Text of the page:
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Maine Land Conservation Conference

April 13

Each year, Maine Coast Heritage Trust presents the annual Maine Land Conservation Conference for and with Maine’s robust land conservation community. This year, the event will be held in person at Mt. Ararat Middle School & Orion Performing Arts Center in Topsham, ME and will feature a keynote address, Weaving Wisdoms: Introducing the New NSF Science Technology Center for Braiding Indigenous Knowledge and Science, by Dr. Bonnie Newsom.

Catherine Schmitt, Science Communication Specialist at Schoodic Institute, and Suzanne Greenlaw, Postdoctoral Scientist – Indigenous Science at Schoodic Institute, will be featured presenters. Learn more below.

Together, let’s create a more inclusive language of conservation

Despite good intentions, land conservation professionals can still choose language that excludes people, inflicts harm, and can perpetuate some of the very systemic injustices they want to redress. In this workshop, participants will learn how the vocabulary, sentences, and framing of land conservation can perpetuate white supremacy, racism, classism, ableism, heteronormativity, ethnocentrism, etc., as well as ways to re-word and re-frame communications to be more welcoming and inclusive. After a brief presentation, participants will work collaboratively to identify jargon and exclusive or problematic language in their own work. Then, in small groups, participants will identify and present creative and original alternatives that better support their communication goals while contributing to conservation for all.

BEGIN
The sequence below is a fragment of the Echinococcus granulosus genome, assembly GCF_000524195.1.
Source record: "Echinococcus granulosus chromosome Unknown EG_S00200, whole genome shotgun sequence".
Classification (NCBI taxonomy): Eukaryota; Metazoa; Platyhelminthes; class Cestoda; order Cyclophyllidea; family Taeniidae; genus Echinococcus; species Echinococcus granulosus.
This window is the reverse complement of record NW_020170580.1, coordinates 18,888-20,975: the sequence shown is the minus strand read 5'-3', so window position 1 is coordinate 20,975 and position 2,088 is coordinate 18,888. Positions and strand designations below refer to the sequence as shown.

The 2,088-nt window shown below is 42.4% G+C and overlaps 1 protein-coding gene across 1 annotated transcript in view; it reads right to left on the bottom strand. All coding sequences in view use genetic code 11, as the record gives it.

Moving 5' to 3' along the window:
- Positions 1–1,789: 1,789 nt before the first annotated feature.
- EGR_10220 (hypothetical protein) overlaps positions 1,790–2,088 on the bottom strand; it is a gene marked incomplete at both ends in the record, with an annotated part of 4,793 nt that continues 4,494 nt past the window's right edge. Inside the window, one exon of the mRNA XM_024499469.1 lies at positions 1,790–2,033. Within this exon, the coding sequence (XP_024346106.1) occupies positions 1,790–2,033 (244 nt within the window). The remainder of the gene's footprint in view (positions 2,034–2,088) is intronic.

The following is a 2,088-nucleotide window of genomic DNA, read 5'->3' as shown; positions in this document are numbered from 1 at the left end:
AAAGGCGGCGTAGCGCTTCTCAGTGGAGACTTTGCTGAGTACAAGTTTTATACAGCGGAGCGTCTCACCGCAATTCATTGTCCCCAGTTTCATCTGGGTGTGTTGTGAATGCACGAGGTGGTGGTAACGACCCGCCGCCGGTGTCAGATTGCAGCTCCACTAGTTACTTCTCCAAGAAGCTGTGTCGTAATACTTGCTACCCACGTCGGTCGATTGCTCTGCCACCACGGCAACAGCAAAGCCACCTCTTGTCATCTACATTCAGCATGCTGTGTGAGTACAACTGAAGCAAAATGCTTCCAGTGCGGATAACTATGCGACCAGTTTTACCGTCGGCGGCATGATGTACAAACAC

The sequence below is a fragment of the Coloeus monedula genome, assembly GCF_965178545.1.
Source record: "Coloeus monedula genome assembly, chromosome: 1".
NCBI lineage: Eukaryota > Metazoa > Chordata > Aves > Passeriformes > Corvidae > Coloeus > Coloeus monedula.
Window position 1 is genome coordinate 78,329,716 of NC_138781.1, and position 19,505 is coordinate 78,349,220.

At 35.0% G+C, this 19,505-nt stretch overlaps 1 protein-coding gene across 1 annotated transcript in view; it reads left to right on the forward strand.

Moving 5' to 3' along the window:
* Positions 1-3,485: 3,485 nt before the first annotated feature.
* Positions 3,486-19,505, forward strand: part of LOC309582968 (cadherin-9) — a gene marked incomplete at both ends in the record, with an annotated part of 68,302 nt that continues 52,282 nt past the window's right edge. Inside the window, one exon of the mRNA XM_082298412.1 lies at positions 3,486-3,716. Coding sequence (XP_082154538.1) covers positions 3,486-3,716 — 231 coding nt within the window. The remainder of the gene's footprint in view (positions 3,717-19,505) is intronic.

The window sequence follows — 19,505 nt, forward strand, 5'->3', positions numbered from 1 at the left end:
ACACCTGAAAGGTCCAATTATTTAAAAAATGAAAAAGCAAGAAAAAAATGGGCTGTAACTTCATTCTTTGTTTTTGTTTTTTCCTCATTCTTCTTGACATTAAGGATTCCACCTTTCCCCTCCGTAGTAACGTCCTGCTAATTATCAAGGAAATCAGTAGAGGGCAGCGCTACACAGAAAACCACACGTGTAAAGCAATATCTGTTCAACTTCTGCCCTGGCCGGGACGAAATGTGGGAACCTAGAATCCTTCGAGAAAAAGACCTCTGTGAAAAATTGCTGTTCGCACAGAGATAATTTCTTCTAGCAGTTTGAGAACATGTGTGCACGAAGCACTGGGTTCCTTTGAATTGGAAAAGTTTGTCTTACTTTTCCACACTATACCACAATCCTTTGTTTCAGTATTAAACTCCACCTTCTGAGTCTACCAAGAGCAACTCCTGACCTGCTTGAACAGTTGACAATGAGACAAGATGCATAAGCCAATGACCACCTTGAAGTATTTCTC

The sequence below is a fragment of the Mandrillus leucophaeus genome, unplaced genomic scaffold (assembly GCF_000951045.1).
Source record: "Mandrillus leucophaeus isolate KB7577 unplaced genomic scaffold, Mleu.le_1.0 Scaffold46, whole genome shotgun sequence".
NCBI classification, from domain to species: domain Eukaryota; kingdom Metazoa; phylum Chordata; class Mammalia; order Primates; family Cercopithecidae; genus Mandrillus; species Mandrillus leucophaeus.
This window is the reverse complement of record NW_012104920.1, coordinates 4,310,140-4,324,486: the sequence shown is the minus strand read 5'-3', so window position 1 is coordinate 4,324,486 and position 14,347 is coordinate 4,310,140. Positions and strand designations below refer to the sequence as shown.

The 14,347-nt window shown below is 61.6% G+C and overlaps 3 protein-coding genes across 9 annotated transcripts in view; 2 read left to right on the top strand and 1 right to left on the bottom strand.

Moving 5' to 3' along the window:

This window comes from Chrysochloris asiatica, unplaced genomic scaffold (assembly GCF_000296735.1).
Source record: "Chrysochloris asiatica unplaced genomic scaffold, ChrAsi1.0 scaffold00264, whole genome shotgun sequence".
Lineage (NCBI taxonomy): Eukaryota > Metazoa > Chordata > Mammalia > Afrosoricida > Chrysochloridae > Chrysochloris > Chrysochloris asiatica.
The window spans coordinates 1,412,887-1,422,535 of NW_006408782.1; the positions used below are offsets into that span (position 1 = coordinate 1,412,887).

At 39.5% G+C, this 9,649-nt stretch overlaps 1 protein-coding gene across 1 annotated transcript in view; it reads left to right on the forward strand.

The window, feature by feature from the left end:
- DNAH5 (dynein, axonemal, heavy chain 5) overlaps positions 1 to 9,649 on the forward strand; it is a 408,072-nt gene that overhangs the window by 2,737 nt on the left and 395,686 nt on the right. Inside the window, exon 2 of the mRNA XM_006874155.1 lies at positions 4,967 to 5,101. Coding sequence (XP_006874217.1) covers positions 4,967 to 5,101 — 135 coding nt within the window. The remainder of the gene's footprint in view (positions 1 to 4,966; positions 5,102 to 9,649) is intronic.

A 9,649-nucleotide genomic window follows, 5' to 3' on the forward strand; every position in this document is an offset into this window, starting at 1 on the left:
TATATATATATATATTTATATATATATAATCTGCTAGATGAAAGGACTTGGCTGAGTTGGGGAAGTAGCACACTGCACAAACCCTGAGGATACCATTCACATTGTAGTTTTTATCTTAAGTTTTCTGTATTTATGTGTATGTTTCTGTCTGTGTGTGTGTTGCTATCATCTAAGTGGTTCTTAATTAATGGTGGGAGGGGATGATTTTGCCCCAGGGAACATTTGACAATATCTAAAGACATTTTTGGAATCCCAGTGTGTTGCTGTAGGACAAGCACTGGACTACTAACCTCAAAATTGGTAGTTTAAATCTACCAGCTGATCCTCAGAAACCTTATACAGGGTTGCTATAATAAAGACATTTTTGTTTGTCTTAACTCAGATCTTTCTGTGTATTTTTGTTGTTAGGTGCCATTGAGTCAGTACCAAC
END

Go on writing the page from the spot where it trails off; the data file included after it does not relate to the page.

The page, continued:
Presenter: Catherine Schmitt, Science Communication Specialist

Wabanaki Plant Gathering in Acadia National Park: Mobilizing Indigenous Knowledge to restore traditional sweet grass harvesting 

Indigenous communities in North America are actively engaged in reestablishing plant gathering rights on federal landscapes, including those of the U.S. National Park Service (NPS). Suzanne Greenlaw will present on the interdisciplinary work to restore Wabanaki sweetgrass gathering within Acadia National Park. She will report on a gather-led harvest study and stewardship approach, cultural protocol agreement, and Indigenous developed interpretation. This work is a collaborative effort to address NPS policy requirements and create an emergent shared governance approach within monitoring and management of a culturally important species.   

Presented by Suzanne Greenlaw, Ph.D. 


For more information and to register, click here.


April 13